The tournaments are held throughout the island in its seven bullrings, which are about 20 metres in diameter. Around the ring is a variety of seating. Much like in sumo, the seats at the front are the best and most expensive.
After an opening ceremony, the matches begin. Bulls are pulled into the ring, accompanied by their seko, as attendants lead the way, spraying salt and shouting, “Waido! Waido!”, a traditional local chant to warm up the crowd. People wearing happi (festival-style coats) blow trumpets and beat on drums while spectators cheer.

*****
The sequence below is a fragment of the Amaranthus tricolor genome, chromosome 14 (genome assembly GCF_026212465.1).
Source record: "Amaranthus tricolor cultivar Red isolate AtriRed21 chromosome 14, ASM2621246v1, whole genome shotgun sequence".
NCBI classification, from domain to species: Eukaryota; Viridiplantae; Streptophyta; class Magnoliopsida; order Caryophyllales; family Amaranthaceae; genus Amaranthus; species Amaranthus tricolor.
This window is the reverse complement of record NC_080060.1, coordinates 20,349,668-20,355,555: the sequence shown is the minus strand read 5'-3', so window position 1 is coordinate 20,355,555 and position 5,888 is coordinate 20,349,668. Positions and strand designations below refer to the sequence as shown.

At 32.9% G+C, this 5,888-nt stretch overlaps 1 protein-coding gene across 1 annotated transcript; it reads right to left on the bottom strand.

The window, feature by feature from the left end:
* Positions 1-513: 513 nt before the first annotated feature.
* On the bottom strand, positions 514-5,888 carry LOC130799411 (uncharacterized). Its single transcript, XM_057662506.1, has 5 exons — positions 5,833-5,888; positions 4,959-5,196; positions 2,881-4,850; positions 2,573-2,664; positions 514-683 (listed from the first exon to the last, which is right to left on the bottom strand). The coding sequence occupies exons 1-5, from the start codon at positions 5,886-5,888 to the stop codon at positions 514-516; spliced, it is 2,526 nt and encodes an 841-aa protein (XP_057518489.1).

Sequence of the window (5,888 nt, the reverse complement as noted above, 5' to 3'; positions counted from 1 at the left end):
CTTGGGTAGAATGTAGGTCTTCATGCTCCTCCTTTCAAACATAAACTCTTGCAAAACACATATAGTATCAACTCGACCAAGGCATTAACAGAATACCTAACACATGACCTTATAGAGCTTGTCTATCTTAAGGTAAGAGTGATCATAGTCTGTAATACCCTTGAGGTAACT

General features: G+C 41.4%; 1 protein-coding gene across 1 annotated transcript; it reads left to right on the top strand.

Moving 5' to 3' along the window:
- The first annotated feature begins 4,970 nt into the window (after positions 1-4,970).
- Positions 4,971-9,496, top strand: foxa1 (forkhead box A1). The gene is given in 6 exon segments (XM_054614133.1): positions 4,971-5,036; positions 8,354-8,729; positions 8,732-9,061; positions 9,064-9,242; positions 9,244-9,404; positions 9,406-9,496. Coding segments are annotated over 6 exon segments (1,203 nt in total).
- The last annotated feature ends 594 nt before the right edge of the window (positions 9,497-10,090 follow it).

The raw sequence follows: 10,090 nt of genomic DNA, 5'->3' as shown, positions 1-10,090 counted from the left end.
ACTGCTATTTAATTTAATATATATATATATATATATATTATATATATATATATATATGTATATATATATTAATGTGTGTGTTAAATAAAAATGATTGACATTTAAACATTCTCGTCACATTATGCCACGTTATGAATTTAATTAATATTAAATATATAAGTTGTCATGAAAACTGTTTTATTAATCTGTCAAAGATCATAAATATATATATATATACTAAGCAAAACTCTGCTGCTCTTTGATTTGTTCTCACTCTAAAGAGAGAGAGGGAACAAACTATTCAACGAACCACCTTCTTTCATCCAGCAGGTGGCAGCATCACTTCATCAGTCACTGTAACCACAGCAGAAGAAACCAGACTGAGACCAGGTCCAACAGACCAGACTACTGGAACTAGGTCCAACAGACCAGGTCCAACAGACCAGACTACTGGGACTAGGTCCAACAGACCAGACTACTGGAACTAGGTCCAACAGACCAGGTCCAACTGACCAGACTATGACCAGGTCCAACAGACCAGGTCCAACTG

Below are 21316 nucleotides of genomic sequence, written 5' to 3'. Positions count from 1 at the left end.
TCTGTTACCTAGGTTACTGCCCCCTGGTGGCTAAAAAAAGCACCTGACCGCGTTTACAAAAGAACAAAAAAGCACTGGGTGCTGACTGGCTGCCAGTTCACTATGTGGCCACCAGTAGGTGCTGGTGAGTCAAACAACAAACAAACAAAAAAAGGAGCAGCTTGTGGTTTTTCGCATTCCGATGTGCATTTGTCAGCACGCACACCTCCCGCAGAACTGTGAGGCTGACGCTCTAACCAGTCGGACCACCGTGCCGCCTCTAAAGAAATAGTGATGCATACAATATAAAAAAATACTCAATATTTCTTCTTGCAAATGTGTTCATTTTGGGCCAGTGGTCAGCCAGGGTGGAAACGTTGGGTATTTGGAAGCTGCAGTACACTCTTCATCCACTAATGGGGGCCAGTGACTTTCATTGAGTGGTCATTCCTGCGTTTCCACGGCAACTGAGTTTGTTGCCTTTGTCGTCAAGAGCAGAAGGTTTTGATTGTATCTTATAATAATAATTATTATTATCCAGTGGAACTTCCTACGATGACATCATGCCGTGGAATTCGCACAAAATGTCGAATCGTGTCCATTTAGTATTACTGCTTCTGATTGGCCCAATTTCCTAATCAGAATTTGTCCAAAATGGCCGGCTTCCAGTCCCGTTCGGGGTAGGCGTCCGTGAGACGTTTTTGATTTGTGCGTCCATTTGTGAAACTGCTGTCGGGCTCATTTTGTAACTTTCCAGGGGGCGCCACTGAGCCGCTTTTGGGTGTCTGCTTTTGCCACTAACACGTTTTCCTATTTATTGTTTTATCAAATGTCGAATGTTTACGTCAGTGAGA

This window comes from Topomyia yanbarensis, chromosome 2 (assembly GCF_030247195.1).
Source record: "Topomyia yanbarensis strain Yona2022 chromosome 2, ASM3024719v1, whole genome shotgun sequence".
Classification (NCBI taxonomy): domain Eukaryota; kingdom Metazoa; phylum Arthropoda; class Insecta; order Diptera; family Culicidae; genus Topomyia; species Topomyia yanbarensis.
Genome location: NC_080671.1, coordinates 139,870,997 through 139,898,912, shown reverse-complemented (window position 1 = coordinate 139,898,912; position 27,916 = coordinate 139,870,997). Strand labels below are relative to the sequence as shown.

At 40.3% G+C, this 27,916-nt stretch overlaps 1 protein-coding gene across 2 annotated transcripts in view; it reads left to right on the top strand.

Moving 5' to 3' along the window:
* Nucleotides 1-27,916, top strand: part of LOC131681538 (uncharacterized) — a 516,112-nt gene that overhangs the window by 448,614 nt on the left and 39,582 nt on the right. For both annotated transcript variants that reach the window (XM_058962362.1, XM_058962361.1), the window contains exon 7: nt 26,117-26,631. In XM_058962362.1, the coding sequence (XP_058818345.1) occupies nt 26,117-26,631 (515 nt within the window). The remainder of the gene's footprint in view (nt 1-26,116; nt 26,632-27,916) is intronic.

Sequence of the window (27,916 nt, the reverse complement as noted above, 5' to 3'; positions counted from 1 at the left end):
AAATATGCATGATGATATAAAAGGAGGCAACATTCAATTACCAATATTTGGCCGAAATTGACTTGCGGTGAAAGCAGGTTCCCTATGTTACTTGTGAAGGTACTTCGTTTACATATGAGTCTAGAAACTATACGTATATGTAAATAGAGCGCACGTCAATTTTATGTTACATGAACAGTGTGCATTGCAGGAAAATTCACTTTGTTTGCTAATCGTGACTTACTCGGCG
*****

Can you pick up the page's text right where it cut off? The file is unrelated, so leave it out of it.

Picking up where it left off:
The number of seko on the island is estimated to be around 100, of which about 10 are veteran participants. Seko lock the bulls’ horns and pat the back of their bull while shouting out “Haine! Haine!” (“OK, now go!”). They also shout “Hii ya” (OK, push!), “Tsukka mon!” (Thrust your horns!) and “Keh ram!” (Hook the horns and push!).
The winner is decided when one bull runs away. Then supporters of the winning bull and seko pour into the ring wearing their team colours. They whistle, dance, scream and throw confetti.
After the final match for the all-island title, most spectators stay long behind, praising the bull and owner.